To help clinicians who are transitioning or new to working virtually with clients she outlines suggestions that you can put into practice, including adapting online environments so that they match the physical office experience as closely as possible. You’ll hear recommendations that clinicians, clients, couples, and families can use to design a space that supports clinical work. But this is just one of the many steps for counselors wanting to master telepresence in the virtual environment, a core telebehavioral health competency according to Dr. Hertlein.
When therapists finetune these skills, the benefits of telehealth can be hard to pass up.
In addition to increasing clients’ access to services, the online format can be useful for handling marital conflicts or emerging anger, as well as the freedom and privacy that comes with home-based sessions. Overall, clients frequently report that they feel less vulnerable when meeting their therapist online.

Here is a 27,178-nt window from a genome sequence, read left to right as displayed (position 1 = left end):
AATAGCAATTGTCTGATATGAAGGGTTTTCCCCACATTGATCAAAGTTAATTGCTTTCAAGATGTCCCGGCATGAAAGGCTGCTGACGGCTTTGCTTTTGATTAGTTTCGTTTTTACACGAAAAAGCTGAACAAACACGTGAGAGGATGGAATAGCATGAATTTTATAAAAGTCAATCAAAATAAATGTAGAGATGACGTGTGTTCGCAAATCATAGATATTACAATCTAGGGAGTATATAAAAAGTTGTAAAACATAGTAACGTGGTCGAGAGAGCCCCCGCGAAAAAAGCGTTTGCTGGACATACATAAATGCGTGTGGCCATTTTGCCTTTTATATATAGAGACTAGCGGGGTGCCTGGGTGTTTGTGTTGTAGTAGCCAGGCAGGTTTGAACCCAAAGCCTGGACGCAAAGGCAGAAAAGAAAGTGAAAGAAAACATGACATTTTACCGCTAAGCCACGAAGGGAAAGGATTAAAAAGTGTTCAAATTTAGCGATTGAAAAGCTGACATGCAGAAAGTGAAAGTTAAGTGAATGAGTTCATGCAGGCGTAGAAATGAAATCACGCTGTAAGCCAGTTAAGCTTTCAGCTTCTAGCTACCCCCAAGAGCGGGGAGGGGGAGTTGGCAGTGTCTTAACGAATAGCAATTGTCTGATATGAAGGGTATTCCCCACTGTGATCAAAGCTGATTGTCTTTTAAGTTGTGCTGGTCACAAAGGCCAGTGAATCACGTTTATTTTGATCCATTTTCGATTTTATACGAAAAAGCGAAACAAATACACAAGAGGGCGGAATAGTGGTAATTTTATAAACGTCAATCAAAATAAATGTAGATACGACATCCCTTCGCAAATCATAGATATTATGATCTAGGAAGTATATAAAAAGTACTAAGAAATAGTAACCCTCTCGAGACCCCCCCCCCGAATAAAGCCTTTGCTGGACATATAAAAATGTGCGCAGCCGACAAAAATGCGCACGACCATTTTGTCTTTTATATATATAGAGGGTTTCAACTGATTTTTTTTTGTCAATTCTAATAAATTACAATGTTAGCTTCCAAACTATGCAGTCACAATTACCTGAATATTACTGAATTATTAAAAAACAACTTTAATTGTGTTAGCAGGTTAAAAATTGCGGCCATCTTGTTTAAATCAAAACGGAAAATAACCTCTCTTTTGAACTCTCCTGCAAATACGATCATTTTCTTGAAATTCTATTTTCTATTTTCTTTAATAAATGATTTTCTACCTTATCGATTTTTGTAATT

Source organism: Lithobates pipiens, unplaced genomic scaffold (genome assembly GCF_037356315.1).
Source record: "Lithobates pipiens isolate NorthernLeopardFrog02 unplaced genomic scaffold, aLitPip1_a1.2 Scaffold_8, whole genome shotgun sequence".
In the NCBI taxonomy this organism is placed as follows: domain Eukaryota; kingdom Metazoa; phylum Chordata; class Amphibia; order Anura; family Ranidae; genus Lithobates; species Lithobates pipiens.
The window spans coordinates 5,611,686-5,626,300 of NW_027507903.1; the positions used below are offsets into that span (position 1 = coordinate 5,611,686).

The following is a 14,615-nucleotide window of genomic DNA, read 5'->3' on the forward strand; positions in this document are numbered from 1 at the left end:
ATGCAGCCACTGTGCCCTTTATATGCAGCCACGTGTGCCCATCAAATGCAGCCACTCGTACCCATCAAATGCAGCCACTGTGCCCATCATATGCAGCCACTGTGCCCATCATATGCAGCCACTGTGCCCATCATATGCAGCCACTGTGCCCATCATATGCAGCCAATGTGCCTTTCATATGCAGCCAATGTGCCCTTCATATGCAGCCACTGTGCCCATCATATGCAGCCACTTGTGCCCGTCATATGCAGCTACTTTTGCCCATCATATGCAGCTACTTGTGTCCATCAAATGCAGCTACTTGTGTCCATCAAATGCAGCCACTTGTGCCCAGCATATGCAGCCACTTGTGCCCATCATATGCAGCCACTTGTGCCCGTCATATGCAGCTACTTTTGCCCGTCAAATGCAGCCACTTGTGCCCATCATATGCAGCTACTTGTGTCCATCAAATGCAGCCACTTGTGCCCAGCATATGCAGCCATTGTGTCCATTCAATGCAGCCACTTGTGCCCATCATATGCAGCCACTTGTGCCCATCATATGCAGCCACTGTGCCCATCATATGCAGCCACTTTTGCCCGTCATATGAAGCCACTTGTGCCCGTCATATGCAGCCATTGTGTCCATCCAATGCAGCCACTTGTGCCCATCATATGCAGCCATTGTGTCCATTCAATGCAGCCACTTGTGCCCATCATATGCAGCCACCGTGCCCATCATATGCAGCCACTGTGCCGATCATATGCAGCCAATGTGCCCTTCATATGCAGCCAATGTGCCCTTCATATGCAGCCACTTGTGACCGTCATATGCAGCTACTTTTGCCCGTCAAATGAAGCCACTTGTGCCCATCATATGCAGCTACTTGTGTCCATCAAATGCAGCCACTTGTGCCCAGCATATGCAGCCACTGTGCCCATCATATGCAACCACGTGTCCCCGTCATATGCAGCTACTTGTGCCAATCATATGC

Lastly, Raymond and Dr. Hertlein exchange tips for modifying technology to fit the needs of both the client and therapist. Some of the examples presented in the video include optimizing camera positions, finding the most effective gaze angle, and ensuring that families have a comfortable space in their homes for productive therapeutic sessions.
Dr. Katherine M. Hertlein is a Professor in the Couple and Family Therapy Program in the Department of Psychiatry and Behavioral Health at the University of Nevada, Las Vegas Kirk Kerkorian School of Medicine. Across her academic career, she has published over 100 articles, book chapters, and 12 books. Dr. Hertlein has won numerous awards for research, teaching, mentorship, and supervision, including a Fulbright Core Scholar Award. Dr. Hertlein is the Editor-in-Chief of the Journal of Couple and Relationship Therapy. She currently maintains a private practice in Las Vegas, Nevada. She is the lead author of a 2021 article titled, “Toward proficiency in telebehavioral health: applying interprofessional competencies in couple and family therapy,” which was published in the Journal of Marital and Family Therapy.